Published July 16, 2018. Updated December 5, 2023. Open access.

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Red-eyed Dwarf-Iguana (Enyalioides oshaughnessyi)

Reptiles of Ecuador | Sauria | Hoplocercidae | Enyalioides oshaughnessyi

English common names: Red-eyed Dwarf-Iguana, O’Shaughnessy’s Dwarf Iguana.

Spanish common names: Iguana enana de ojos rojos, lagartija de palo ojirroja.

Recognition: ♂♂ 30.4 cmMaximum distance from the snout to the tip of the tail. Snout–vent length=19.2 cm. ♀♀ 26.3 cmMaximum distance from the snout to the tip of the tail. Snout–vent length=17.5 cm..1,2 Enyalioides oshaughnessyi can be distinguished from other lizards in its area of distribution by having a green coloration, granular dorsal scales, a strongly projected spiny vertebral crest, and a skull roof (casque head flattened at the top).1,2 The species is unique among its congeners in northwestern Ecuador in having red eyes and lacking a pale vertical line above the arm (Fig. 1). The most similar species is E. altotambo, but this other dwarf iguana has brown eyes and occurs north of the known range of E. oshaughnessyi.1

Figure showing variation among individuals of Enyalioides oshaughnessyi

Figure 1: Individuals of Enyalioides oshaughnessyi from Pichincha province, Ecuador: Mashpi Lodge (); Milpe Bird Sanctuary (); Kapari Lodge (). j=juvenile.

Natural history: Enyalioides oshaughnessyi is a locally frequent lizard that is difficult to observe during the daytime due to its intricate green camouflage. This species occurs in higher densities in pristine rather than secondary lowland rainforests and prefers to dwell along streams.1,3 Red-eyed Woodlizards are active during the daytime on shaded areas of the forest floor, staying immobile for prolonged periods of time on the leaf-litter or on logs.3 At night, they roost on stems and tree trunks 0.8–2.8 m above the ground.1,3 Individuals of E. oshaughnessyi avoid predators by staying still and blending against the vegetation or by moving up and around trunks.3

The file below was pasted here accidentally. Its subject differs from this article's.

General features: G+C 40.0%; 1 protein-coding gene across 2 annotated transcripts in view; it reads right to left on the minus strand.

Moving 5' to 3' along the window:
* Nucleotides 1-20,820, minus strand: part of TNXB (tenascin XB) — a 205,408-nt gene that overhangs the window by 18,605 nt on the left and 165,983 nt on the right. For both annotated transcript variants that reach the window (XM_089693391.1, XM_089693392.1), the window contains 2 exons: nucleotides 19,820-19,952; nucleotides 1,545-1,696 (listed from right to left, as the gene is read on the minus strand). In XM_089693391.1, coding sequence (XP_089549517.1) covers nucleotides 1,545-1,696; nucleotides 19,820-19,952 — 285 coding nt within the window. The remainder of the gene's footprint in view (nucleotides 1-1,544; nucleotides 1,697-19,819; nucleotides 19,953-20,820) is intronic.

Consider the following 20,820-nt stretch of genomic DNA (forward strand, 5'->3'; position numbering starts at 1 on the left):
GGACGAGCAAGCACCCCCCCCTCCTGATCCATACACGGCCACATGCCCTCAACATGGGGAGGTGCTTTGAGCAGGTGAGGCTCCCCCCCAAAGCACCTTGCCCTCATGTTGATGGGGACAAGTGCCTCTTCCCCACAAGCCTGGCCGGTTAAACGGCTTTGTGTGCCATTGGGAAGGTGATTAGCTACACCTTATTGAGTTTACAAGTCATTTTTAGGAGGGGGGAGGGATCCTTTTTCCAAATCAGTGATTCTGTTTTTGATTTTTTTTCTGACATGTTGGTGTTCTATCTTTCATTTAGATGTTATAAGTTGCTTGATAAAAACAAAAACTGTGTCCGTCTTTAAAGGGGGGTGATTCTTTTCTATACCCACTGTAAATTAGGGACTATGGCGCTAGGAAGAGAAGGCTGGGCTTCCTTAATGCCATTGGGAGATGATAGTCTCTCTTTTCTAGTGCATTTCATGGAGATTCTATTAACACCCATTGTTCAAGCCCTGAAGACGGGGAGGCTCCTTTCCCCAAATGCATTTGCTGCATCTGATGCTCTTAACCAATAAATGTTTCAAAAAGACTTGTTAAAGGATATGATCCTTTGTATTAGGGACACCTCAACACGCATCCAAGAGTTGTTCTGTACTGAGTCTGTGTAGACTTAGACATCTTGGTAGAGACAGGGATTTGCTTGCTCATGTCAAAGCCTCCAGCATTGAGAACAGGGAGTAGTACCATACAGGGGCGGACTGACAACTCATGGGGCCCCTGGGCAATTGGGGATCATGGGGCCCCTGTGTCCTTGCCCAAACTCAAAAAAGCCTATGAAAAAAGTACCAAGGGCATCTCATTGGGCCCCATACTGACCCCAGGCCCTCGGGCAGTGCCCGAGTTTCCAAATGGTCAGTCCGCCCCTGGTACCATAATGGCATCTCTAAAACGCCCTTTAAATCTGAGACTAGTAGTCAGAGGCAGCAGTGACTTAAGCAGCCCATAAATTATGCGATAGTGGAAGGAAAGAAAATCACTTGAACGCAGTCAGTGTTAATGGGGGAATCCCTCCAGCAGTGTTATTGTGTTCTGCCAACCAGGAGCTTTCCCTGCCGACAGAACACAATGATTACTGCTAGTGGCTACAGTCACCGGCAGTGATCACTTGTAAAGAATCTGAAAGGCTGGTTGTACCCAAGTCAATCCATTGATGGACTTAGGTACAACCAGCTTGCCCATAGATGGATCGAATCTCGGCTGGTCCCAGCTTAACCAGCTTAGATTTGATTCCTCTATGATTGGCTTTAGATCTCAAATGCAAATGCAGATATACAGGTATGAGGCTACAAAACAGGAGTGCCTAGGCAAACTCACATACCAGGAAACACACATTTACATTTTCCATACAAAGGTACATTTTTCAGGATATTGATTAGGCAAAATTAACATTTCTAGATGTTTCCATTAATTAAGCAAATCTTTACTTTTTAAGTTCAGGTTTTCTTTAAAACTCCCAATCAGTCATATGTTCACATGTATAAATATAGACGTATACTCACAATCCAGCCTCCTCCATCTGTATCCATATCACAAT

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Conservation: Vulnerable Considered to be facing a high risk of extinction in the mid-term future..4 Enyalioides oshaughnessyi is listed in this category primarily because, at the time of the assessment in 2015, the species’ extent of occurrence was estimated to be around 20,000 km2.4 Although current estimates (Fig. 2) suggest a much broader range, the species still faces mounting habitat pressures from deforestation, notably driven by the transformation of rainforests into palm oil plantations. Approximately 74% of the species’ potential distribution area has already been converted into pastures and agricultural fields.5 Furthermore, the area experiences an annual loss of an additional 254 km2 of forest cover. Nearly all lowland localities now lie extensively deforested, rendering the survival of the species there unlikely. Thankfully, periodic recordings of E. oshaughnessyi occur within national parks and private reserves.

Distribution: Enyalioides oshaughnessyi is endemic to an area of approximately 34,536 km2 in the Chocoan lowlands and adjacent foothills of the Andes in west-central Ecuador (Fig. 2).

Distribution of Enyalioides oshaughnessyi in Ecuador

Figure 2: Distribution of Enyalioides oshaughnessyi in Ecuador. See Appendix 1 for a complete list of the presence localities included in the map.

Etymology: The generic name Enyalioides, which comes from the Latin words Enyalius (a genus of neotropical lizards) and the suffix oides (=similar to), refers to the similarity between lizards of the two genera. The specific epithet oshaughnessyi honors Arthur William Edgar O’Shaughnessy (1844–1881), an English herpetologist who worked at the British Museum of Natural History.

See it in the wild: Red-eyed Dwarf-Iguanas are usually found in closed-canopy situations rather than in open or semi-open areas. These cryptic reptiles are easier to detect by sampling well-preserved forest trails at night with the aid of a flashlight. In this way, roosting individuals may be detected at a rate of 1–5 per week, particularly at Bilsa Biological Reserve and Milpe Bird Sanctuary.